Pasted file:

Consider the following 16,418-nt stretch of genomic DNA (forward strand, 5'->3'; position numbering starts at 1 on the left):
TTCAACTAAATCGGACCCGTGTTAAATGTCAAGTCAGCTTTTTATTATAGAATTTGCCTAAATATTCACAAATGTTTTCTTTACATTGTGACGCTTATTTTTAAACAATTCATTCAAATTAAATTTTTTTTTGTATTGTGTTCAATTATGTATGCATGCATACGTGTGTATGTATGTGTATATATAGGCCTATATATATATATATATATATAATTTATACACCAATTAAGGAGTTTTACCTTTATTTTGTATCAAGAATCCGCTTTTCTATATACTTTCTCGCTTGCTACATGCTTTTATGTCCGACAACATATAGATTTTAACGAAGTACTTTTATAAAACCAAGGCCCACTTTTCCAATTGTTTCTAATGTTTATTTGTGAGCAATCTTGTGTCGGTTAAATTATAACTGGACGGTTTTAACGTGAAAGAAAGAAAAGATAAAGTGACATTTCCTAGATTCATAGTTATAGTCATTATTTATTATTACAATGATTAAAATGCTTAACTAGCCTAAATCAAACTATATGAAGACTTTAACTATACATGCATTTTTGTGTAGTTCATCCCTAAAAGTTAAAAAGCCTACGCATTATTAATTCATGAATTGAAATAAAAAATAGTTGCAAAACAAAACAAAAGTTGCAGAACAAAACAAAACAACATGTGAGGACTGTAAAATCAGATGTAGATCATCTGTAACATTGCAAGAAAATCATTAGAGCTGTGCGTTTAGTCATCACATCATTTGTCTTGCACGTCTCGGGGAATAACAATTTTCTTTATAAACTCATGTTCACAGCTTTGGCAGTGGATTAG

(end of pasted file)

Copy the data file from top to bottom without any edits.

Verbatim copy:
Consider the following 16,418-nt stretch of genomic DNA (forward strand, 5'->3'; position numbering starts at 1 on the left):
TTCAACTAAATCGGACCCGTGTTAAATGTCAAGTCAGCTTTTTATTATAGAATTTGCCTAAATATTCACAAATGTTTTCTTTACATTGTGACGCTTATTTTTAAACAATTCATTCAAATTAAATTTTTTTTTGTATTGTGTTCAATTATGTATGCATGCATACGTGTGTATGTATGTGTATATATAGGCCTATATATATATATATATATATAATTTATACACCAATTAAGGAGTTTTACCTTTATTTTGTATCAAGAATCCGCTTTTCTATATACTTTCTCGCTTGCTACATGCTTTTATGTCCGACAACATATAGATTTTAACGAAGTACTTTTATAAAACCAAGGCCCACTTTTCCAATTGTTTCTAATGTTTATTTGTGAGCAATCTTGTGTCGGTTAAATTATAACTGGACGGTTTTAACGTGAAAGAAAGAAAAGATAAAGTGACATTTCCTAGATTCATAGTTATAGTCATTATTTATTATTACAATGATTAAAATGCTTAACTAGCCTAAATCAAACTATATGAAGACTTTAACTATACATGCATTTTTGTGTAGTTCATCCCTAAAAGTTAAAAAGCCTACGCATTATTAATTCATGAATTGAAATAAAAAATAGTTGCAAAACAAAACAAAAGTTGCAGAACAAAACAAAACAACATGTGAGGACTGTAAAATCAGATGTAGATCATCTGTAACATTGCAAGAAAATCATTAGAGCTGTGCGTTTAGTCATCACATCATTTGTCTTGCACGTCTCGGGGAATAACAATTTTCTTTATAAACTCATGTTCACAGCTTTGGCAGTGGATTAG